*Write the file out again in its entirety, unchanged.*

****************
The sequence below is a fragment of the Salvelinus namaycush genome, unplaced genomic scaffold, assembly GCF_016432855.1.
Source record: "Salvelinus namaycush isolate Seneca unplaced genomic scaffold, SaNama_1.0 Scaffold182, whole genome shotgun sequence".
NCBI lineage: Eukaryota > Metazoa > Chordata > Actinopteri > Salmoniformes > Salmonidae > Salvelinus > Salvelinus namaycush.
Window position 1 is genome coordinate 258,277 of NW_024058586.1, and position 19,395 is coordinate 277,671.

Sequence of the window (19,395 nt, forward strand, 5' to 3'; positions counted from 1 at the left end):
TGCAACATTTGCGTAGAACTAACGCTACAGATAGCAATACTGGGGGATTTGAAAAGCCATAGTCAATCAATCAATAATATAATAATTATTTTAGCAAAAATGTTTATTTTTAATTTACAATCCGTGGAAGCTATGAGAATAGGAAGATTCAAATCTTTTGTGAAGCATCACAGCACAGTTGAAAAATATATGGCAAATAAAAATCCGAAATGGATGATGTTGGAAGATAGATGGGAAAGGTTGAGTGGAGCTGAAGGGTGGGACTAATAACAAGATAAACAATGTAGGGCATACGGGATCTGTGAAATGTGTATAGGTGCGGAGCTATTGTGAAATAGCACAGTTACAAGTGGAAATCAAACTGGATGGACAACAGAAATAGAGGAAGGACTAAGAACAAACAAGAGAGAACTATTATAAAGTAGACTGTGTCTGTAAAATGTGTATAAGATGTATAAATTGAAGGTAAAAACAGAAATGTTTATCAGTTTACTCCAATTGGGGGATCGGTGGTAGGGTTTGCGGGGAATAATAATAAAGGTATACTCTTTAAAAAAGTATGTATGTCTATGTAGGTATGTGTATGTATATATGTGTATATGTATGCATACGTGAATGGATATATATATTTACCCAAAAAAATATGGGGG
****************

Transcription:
The sequence below is a fragment of the Salvelinus namaycush genome, unplaced genomic scaffold, assembly GCF_016432855.1.
Source record: "Salvelinus namaycush isolate Seneca unplaced genomic scaffold, SaNama_1.0 Scaffold182, whole genome shotgun sequence".
NCBI lineage: Eukaryota > Metazoa > Chordata > Actinopteri > Salmoniformes > Salmonidae > Salvelinus > Salvelinus namaycush.
Window position 1 is genome coordinate 258,277 of NW_024058586.1, and position 19,395 is coordinate 277,671.

Sequence of the window (19,395 nt, forward strand, 5' to 3'; positions counted from 1 at the left end):
TGCAACATTTGCGTAGAACTAACGCTACAGATAGCAATACTGGGGGATTTGAAAAGCCATAGTCAATCAATCAATAATATAATAATTATTTTAGCAAAAATGTTTATTTTTAATTTACAATCCGTGGAAGCTATGAGAATAGGAAGATTCAAATCTTTTGTGAAGCATCACAGCACAGTTGAAAAATATATGGCAAATAAAAATCCGAAATGGATGATGTTGGAAGATAGATGGGAAAGGTTGAGTGGAGCTGAAGGGTGGGACTAATAACAAGATAAACAATGTAGGGCATACGGGATCTGTGAAATGTGTATAGGTGCGGAGCTATTGTGAAATAGCACAGTTACAAGTGGAAATCAAACTGGATGGACAACAGAAATAGAGGAAGGACTAAGAACAAACAAGAGAGAACTATTATAAAGTAGACTGTGTCTGTAAAATGTGTATAAGATGTATAAATTGAAGGTAAAAACAGAAATGTTTATCAGTTTACTCCAATTGGGGGATCGGTGGTAGGGTTTGCGGGGAATAATAATAAAGGTATACTCTTTAAAAAAGTATGTATGTCTATGTAGGTATGTGTATGTATATATGTGTATATGTATGCATACGTGAATGGATATATATATTTACCCAAAAAAATATGGGGG